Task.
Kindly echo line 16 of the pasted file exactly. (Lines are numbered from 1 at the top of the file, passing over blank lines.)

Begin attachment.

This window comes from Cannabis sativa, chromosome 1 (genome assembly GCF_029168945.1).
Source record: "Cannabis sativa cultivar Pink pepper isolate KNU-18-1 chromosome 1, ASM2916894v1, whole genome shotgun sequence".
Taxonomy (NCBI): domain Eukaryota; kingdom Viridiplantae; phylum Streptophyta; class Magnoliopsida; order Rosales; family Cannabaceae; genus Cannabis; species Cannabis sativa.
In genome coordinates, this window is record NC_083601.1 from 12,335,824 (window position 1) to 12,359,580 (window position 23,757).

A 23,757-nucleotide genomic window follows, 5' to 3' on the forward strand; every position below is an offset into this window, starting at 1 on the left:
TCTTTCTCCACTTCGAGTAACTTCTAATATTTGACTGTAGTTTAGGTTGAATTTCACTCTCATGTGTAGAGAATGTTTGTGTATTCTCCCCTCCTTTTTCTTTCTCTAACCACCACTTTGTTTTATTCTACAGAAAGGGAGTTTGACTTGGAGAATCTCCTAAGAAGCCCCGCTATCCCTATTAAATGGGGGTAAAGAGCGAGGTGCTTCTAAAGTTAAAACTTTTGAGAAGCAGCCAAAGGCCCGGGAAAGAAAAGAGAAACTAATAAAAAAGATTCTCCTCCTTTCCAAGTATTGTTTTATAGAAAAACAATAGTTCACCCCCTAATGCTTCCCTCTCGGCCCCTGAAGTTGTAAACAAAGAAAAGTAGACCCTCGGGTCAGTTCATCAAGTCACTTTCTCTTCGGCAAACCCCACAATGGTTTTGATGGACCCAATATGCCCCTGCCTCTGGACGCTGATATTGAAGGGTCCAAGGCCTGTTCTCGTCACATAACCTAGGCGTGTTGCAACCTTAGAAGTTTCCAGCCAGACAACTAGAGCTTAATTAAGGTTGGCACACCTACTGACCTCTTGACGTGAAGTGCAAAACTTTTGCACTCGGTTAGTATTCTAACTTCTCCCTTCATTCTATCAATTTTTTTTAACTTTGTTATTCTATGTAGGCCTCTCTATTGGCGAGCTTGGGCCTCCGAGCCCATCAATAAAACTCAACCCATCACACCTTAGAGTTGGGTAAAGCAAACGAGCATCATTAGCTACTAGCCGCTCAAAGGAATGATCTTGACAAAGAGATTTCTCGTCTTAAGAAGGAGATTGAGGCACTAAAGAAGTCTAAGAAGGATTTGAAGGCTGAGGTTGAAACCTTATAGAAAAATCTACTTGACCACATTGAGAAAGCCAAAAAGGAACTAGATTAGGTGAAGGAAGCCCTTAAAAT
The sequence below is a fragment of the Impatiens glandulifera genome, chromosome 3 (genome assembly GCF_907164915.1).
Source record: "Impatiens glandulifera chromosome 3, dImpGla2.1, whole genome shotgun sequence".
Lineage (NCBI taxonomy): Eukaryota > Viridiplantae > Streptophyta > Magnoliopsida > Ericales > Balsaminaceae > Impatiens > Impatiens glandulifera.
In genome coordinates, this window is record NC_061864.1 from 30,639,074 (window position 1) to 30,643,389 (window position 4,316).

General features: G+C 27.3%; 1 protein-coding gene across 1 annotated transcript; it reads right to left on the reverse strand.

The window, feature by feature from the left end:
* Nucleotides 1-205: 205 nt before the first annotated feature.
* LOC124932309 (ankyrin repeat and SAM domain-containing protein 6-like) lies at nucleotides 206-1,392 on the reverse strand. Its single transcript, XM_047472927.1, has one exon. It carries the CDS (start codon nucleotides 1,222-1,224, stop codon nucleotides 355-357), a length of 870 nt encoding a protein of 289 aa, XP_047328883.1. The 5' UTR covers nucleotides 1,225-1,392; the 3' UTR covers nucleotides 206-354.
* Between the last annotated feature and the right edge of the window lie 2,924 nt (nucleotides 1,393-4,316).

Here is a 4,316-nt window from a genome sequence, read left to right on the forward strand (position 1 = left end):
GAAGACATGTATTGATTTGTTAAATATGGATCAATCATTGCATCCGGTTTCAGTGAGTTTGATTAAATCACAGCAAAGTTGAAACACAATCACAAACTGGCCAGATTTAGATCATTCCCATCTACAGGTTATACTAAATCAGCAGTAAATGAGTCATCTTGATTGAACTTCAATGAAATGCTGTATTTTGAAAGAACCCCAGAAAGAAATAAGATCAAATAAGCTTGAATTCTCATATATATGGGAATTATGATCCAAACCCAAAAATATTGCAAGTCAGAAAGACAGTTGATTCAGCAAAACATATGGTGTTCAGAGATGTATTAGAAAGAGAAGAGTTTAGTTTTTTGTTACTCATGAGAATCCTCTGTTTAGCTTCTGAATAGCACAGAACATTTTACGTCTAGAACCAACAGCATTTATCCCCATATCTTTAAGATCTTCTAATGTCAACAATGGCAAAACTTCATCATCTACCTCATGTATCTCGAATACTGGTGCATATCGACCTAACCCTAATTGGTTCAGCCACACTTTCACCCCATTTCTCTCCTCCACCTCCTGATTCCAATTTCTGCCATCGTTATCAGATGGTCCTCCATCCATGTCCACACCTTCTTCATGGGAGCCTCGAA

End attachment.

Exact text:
Here is a 4,316-nt window from a genome sequence, read left to right on the forward strand (position 1 = left end):